Self-Efficacy: A Person’s belief in his/her ability to succeed in a particular situation.
Conquering any difficulty always gives one a SECRET JOY, for it means pushing back a boundry line and adding to one’s liberty.
-Henri Frederic Ameil
Aging in Place and Self-Efficacy
Psychologist Dr. Albert Bandura, developed a theory that’s useful not only in the field of psychology, but gerontology as well. The concept is called “Self-efficacy.”
A WEAK self-efficacy includes the following:
~Believe difficult tasks and situations are beyond your capabilities
~Focus on personal failings and negative outcomes
~Quickly lose confidence in personal abilities
A STRONG self-efficacy on the other-hand includes:
~View challenges and problems as tasks to be mastered
~Develop deeper interests in activities in which you participate
~You form a stronger sense of commitment to your interests and activities
~You recover quicker from setbacks and disappointments
Can you see how having a STRONG self-efficacy could benefit older adults who desire to remain home by choice?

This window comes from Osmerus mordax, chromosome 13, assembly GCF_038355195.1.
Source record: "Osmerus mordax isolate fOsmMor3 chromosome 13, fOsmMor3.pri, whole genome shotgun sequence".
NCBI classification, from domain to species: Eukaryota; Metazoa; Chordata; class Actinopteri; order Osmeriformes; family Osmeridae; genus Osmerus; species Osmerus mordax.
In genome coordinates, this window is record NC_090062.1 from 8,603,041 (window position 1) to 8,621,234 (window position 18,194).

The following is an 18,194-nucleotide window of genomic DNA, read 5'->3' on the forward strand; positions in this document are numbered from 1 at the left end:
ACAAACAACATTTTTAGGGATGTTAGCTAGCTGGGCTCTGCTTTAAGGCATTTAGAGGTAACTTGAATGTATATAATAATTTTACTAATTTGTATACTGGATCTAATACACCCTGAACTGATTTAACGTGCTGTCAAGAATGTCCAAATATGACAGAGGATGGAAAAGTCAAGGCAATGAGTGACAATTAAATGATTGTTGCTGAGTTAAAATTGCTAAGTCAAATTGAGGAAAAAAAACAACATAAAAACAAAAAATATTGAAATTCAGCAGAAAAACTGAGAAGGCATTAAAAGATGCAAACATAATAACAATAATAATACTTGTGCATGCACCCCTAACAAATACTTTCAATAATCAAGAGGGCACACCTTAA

Self-efficacy has 4 main sources; and for this post I will cover the first which is “mastery experiences.” That is, when performing a task successfully, the potential for a Mastery Experience to stregthen one’s sense of self-efficacy is realized. And aging in place affords the opportunity for mastery experiences.
This is a very real psychological dividend for seniors (and boomers) living independently. Custodial environments such as nursing homes, and often many assisted living facilities, limit the chances for mastery experiences. For some this is the goal, but there are those who seek out challenge and new experiences well into old age. It’s for those souls who do not take the path-of-least-resistance, but instead choose to live fully to the end, that we are modeling for a new old age.
What is Self-Efficacy?